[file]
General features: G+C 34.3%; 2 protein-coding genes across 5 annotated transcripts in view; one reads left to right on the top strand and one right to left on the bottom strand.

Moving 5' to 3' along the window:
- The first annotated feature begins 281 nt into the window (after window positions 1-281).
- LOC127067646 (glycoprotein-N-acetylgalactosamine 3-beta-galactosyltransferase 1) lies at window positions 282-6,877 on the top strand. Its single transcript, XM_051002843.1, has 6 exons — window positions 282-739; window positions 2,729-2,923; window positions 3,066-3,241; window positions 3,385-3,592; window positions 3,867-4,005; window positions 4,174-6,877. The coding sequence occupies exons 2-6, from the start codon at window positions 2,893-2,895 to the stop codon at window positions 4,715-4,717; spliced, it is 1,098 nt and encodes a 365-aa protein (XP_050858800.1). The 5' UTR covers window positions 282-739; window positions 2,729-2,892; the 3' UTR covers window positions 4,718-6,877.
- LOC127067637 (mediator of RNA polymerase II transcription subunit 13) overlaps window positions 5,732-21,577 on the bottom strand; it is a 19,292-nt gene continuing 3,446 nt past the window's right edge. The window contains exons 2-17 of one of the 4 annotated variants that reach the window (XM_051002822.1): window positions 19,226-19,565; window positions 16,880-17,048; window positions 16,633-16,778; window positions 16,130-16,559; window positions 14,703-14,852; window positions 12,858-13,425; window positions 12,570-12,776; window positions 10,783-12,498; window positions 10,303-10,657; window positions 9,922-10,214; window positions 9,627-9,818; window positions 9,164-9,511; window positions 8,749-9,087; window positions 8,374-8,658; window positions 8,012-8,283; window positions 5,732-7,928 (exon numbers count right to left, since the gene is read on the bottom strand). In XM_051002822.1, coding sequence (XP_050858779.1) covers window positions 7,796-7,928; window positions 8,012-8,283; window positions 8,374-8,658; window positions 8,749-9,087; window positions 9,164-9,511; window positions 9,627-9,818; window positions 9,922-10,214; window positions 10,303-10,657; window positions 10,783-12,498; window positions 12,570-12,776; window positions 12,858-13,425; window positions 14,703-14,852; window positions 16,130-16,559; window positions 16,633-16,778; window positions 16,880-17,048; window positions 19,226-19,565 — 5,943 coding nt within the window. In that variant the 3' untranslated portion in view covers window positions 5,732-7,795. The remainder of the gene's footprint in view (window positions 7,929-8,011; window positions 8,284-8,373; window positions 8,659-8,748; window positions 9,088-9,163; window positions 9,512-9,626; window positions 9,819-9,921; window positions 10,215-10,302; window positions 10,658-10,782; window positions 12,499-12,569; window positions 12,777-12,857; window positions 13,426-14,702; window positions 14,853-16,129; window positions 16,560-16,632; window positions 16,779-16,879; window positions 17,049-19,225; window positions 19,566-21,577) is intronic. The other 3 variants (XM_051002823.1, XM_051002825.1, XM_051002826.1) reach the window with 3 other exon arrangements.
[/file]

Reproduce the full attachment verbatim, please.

General features: G+C 34.3%; 2 protein-coding genes across 5 annotated transcripts in view; one reads left to right on the top strand and one right to left on the bottom strand.

Moving 5' to 3' along the window:
- The first annotated feature begins 281 nt into the window (after window positions 1-281).
- LOC127067646 (glycoprotein-N-acetylgalactosamine 3-beta-galactosyltransferase 1) lies at window positions 282-6,877 on the top strand. Its single transcript, XM_051002843.1, has 6 exons — window positions 282-739; window positions 2,729-2,923; window positions 3,066-3,241; window positions 3,385-3,592; window positions 3,867-4,005; window positions 4,174-6,877. The coding sequence occupies exons 2-6, from the start codon at window positions 2,893-2,895 to the stop codon at window positions 4,715-4,717; spliced, it is 1,098 nt and encodes a 365-aa protein (XP_050858800.1). The 5' UTR covers window positions 282-739; window positions 2,729-2,892; the 3' UTR covers window positions 4,718-6,877.
- LOC127067637 (mediator of RNA polymerase II transcription subunit 13) overlaps window positions 5,732-21,577 on the bottom strand; it is a 19,292-nt gene continuing 3,446 nt past the window's right edge. The window contains exons 2-17 of one of the 4 annotated variants that reach the window (XM_051002822.1): window positions 19,226-19,565; window positions 16,880-17,048; window positions 16,633-16,778; window positions 16,130-16,559; window positions 14,703-14,852; window positions 12,858-13,425; window positions 12,570-12,776; window positions 10,783-12,498; window positions 10,303-10,657; window positions 9,922-10,214; window positions 9,627-9,818; window positions 9,164-9,511; window positions 8,749-9,087; window positions 8,374-8,658; window positions 8,012-8,283; window positions 5,732-7,928 (exon numbers count right to left, since the gene is read on the bottom strand). In XM_051002822.1, coding sequence (XP_050858779.1) covers window positions 7,796-7,928; window positions 8,012-8,283; window positions 8,374-8,658; window positions 8,749-9,087; window positions 9,164-9,511; window positions 9,627-9,818; window positions 9,922-10,214; window positions 10,303-10,657; window positions 10,783-12,498; window positions 12,570-12,776; window positions 12,858-13,425; window positions 14,703-14,852; window positions 16,130-16,559; window positions 16,633-16,778; window positions 16,880-17,048; window positions 19,226-19,565 — 5,943 coding nt within the window. In that variant the 3' untranslated portion in view covers window positions 5,732-7,795. The remainder of the gene's footprint in view (window positions 7,929-8,011; window positions 8,284-8,373; window positions 8,659-8,748; window positions 9,088-9,163; window positions 9,512-9,626; window positions 9,819-9,921; window positions 10,215-10,302; window positions 10,658-10,782; window positions 12,499-12,569; window positions 12,777-12,857; window positions 13,426-14,702; window positions 14,853-16,129; window positions 16,560-16,632; window positions 16,779-16,879; window positions 17,049-19,225; window positions 19,566-21,577) is intronic. The other 3 variants (XM_051002823.1, XM_051002825.1, XM_051002826.1) reach the window with 3 other exon arrangements.